Aussie star Isla Fisher has long been acclaimed for her comedic gifts. Apart from her dramatic roles in The Great Gatsby, Nocturnal Animals, and Now You See Me, it’s her funny side that has endeared herself to the public in films such as Wedding Crashers, Bachelorette, and Confessions of a Shopaholic as well as her seven year stint on TV’s Arrested Development.
In her new film, Greed, directed by acclaimed filmmaker Michael Winterbottom and co-starring British comic legend Steve Coogan, Fisher gets to indulge in heavy satire in this wicked exposé of the fashion industry. The story centres around the swashbuckling behaviour of a fictional British fashion mogul Sir Richard McCreadie (Coogan) – who will remind British audiences of controversial UK billionaire Philip Green – and his excessive lifestyle. Fisher plays McCreadie’s ex-wife Samantha and she revels in this witty and socially-conscious critique of the fashion industry and the slave wages paid to the third-world factory workers who produce our clothes.
“I’m really proud to work on this film,” Fisher says. “I’ve wanted to work with Michael Winterbotton ever since I saw Welcome to Sarajevo and A Mighty Heart. This is an important film which comes at a critical time. It’s shining a light on obvious failings within the system and it’s useful to understand that ‘fast fashion’ has a human cost. It’s very easy to pop into a shop to buy something but it’s completely balmy that people who are making the product are not receiving fair wages.”
The 43-year-old Fisher was born in Muscat, Oman, to Scottish parents before the family relocated to Perth, Australia. Fisher, who has often been compared to the Hollywood comedienne Lucille Ball, owes her comic touch to watching “Monty Python, Fawlty Towers, Blackadder,” while growing up in her native Australia “apart from my husband’s influence.” That other comedic influence is none other than her husband Sacha Baron Cohen, the satiric genius best known for Borat and The Dictator. They live in Los Angeles with their three children, Olive, 11, Elula, eight, and Montgomery, four.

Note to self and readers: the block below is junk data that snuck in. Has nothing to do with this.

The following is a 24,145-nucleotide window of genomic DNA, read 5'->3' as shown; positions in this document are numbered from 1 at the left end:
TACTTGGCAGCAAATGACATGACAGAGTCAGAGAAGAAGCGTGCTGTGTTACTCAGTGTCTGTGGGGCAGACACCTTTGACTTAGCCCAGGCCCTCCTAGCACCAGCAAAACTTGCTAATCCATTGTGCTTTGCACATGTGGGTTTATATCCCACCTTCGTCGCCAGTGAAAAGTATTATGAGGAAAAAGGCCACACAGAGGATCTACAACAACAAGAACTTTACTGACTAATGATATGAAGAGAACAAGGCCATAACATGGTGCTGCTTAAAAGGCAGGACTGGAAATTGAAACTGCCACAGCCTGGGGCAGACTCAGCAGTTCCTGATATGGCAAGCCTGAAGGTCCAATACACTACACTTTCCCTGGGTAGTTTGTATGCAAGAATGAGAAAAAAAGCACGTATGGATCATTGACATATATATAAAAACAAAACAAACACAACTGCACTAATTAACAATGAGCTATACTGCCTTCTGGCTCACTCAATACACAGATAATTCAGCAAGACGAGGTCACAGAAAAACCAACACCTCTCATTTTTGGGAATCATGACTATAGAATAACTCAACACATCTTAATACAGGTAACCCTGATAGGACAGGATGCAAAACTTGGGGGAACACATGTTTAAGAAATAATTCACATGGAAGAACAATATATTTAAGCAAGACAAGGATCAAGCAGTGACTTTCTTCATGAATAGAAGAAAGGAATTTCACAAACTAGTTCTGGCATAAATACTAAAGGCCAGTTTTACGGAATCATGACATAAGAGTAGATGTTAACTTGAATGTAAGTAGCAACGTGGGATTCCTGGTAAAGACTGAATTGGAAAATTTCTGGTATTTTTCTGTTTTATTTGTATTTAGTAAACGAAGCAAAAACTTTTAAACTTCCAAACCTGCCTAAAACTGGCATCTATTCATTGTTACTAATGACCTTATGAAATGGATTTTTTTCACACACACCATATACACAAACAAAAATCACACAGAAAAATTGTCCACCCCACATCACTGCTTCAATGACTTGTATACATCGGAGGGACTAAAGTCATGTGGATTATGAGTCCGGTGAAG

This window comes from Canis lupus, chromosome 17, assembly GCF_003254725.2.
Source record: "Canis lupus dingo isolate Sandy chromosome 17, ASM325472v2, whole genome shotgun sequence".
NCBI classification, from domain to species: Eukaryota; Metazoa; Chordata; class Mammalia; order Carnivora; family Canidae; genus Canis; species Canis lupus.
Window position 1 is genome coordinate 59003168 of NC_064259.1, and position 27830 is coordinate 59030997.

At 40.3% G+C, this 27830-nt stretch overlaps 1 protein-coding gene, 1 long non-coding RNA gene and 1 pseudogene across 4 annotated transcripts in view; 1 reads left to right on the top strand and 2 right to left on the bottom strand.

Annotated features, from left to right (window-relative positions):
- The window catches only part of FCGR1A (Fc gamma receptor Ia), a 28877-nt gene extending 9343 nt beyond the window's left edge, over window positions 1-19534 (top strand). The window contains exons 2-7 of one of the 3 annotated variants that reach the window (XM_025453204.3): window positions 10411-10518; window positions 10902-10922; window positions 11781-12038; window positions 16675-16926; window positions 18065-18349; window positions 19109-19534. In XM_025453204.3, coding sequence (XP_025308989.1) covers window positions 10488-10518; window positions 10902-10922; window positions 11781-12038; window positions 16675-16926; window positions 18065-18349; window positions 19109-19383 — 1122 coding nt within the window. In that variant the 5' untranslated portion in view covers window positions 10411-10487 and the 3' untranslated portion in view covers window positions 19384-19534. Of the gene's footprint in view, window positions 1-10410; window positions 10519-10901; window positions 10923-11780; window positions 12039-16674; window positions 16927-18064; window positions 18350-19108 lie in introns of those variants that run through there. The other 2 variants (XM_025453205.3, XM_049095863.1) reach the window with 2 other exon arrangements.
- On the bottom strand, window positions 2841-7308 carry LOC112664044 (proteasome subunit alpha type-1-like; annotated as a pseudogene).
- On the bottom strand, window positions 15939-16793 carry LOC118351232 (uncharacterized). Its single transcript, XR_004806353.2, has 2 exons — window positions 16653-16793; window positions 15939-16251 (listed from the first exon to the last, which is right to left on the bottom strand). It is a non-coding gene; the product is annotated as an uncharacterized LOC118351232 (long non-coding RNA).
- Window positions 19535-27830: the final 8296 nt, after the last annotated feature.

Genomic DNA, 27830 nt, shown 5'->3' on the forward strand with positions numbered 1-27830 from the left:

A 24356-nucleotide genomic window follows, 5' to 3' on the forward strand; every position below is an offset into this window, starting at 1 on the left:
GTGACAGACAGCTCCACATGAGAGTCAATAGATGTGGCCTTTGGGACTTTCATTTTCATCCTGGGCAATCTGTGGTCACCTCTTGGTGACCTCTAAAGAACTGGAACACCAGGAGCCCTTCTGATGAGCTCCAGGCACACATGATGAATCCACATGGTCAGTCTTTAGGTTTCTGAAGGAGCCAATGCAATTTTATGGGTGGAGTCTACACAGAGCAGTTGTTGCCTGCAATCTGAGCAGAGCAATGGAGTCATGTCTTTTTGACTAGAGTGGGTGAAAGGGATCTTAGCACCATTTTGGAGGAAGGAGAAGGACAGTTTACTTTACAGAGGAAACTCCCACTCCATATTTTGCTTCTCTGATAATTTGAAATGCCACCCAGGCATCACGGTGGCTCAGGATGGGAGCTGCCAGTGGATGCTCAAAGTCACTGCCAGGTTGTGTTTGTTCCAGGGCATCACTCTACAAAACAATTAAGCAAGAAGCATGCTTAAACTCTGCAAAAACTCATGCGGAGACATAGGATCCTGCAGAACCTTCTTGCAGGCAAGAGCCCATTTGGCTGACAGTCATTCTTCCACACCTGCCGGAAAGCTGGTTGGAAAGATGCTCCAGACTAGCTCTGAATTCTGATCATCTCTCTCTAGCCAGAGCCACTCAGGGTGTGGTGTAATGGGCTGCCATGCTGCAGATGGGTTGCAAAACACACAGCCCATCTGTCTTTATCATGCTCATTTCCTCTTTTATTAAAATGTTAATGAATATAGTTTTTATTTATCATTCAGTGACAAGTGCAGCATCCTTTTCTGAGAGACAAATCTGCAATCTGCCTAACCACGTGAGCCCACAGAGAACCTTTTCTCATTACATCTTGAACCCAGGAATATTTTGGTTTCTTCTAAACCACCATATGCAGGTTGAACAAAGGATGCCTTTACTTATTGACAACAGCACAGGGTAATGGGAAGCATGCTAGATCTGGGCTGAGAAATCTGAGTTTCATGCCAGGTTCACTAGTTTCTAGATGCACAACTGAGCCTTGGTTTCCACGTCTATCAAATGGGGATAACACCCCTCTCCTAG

With respect to Greed, it has been revealed that director Michael Winterbottom had originally wanted to add an epilogue to the film which consisted of information cards that preceded the closing credits and which explained how workers are paid obscenely low wages in sweatshops in Myanmar and Bangladesh while global fashion moguls rake in extraordinary profits.
The cards also documented the wealth of retail tycoons such as H&M’s owner, Stefan Persson, who is worth about $18B, and Zara’s owner Amancio Ortega, worth around $67B, et al. Winterbottom said Sony Pictures, which produced Greed, pulled the cards from the final version of the film because the studio was “worried about the potential damage to Sony’s corporate relations with these brands.”
Greed is a satiric take not merely on a fashion tycoon who indulges in excess but also a critique of the clothing industry itself. How do you feel about the issue?
ISLA FISHER: I don’t think any of us as consumers should responsibly be involved in this whole structure. I’ve been guilty of shopping in those places like TopShop but definitely after reading this script I felt differently about it. I’ve always worried about the clothing industry from an environmental perspective, knowing that clothes are sitting in landfills because clothes are not able to be recycled in the same way that we recycle glass, for example…
There’s a human cost of fast fashion and we as women want to be able to shop for clothes in an ethical way. We don’t need a ninth pair of shoes at the cost of someone getting paid a very low wage. But we’re not attacking the consumer in this film, we’re attacking the system [that creates this enormous income disparity.]
What was it like working with British comic legend Steve Coogan who plays the wicked fashion mogul?
IF: I’m a very big fan of Steve’s and it was really fun working with him. He’s been incredibly generous on and off camera. We also got to improvise together and it was a thrill to be able to improvise with someone like Steve Coogan.